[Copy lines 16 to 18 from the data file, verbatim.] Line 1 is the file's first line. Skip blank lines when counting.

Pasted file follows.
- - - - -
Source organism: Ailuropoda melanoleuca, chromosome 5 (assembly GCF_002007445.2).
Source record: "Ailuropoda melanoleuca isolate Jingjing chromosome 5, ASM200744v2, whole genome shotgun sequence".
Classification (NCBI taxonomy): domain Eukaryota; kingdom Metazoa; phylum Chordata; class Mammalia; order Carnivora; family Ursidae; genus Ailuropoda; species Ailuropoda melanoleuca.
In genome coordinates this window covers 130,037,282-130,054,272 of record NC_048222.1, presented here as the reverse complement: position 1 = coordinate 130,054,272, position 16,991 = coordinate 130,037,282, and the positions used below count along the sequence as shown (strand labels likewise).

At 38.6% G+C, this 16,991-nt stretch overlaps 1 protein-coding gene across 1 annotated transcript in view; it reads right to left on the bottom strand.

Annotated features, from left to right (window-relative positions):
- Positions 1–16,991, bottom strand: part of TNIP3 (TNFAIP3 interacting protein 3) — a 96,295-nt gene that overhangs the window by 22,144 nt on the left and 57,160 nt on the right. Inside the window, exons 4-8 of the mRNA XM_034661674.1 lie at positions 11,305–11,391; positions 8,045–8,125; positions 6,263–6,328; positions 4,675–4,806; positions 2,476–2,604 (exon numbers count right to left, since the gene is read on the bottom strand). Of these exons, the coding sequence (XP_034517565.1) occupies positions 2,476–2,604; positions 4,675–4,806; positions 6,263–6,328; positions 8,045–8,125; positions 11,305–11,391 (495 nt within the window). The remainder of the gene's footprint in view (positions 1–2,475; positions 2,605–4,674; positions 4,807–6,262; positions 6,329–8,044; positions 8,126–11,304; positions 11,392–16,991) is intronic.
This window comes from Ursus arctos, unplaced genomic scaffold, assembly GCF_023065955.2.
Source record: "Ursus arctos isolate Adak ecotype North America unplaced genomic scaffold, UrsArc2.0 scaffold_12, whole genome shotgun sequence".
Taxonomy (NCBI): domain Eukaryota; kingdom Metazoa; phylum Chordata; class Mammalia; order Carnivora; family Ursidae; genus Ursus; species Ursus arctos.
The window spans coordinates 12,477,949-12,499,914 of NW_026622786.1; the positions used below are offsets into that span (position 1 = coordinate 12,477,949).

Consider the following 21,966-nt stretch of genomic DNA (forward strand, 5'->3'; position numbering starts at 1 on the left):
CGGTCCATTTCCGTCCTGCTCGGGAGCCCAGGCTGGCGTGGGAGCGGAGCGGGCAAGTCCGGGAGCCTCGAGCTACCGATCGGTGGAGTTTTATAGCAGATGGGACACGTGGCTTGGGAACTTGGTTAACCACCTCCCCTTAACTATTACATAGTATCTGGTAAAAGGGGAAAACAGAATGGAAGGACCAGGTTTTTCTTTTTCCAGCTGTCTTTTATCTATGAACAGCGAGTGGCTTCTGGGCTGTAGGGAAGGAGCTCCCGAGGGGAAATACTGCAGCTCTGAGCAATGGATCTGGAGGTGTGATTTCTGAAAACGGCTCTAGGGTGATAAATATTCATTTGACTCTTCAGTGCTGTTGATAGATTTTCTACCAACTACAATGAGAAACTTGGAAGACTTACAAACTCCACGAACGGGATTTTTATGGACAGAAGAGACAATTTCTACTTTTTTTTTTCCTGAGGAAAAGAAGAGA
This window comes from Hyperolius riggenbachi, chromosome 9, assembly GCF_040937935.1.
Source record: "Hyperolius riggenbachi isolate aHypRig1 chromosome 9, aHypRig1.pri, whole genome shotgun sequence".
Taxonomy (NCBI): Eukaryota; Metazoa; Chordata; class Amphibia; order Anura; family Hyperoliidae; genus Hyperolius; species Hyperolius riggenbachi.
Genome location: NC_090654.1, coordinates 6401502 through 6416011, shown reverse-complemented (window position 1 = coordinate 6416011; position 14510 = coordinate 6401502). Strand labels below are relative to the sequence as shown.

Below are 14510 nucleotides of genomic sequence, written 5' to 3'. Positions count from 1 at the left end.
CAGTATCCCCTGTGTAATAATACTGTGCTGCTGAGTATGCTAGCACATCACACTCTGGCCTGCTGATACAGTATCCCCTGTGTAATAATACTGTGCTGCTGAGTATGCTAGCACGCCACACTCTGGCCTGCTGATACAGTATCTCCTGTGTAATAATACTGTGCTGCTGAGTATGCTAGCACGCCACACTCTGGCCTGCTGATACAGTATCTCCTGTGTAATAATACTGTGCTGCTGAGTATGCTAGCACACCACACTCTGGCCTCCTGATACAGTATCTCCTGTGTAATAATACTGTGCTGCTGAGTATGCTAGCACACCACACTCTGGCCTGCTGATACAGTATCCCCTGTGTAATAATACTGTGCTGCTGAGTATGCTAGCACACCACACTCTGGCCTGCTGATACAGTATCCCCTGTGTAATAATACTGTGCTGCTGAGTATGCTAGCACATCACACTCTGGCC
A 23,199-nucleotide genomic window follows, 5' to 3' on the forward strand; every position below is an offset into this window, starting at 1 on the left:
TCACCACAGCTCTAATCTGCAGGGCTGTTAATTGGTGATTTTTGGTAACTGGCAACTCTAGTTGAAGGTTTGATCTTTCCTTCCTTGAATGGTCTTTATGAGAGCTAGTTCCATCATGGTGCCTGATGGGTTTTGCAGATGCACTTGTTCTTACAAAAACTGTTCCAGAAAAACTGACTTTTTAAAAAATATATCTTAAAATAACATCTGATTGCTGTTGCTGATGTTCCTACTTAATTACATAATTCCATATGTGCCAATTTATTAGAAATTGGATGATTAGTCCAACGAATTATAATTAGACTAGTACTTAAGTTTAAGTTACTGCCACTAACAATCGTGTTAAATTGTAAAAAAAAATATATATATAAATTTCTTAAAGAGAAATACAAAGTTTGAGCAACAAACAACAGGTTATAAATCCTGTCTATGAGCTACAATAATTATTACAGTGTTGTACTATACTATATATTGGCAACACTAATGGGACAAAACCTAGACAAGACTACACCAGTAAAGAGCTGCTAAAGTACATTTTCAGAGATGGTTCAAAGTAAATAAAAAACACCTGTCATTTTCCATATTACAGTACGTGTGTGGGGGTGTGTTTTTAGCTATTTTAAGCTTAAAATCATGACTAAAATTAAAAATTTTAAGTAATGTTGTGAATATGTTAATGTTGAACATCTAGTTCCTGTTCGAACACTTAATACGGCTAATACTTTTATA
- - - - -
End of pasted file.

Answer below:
Taxonomy (NCBI): Eukaryota; Metazoa; Chordata; class Amphibia; order Anura; family Hyperoliidae; genus Hyperolius; species Hyperolius riggenbachi.
Genome location: NC_090654.1, coordinates 6401502 through 6416011, shown reverse-complemented (window position 1 = coordinate 6416011; position 14510 = coordinate 6401502). Strand labels below are relative to the sequence as shown.

Below are 14510 nucleotides of genomic sequence, written 5' to 3'. Positions count from 1 at the left end.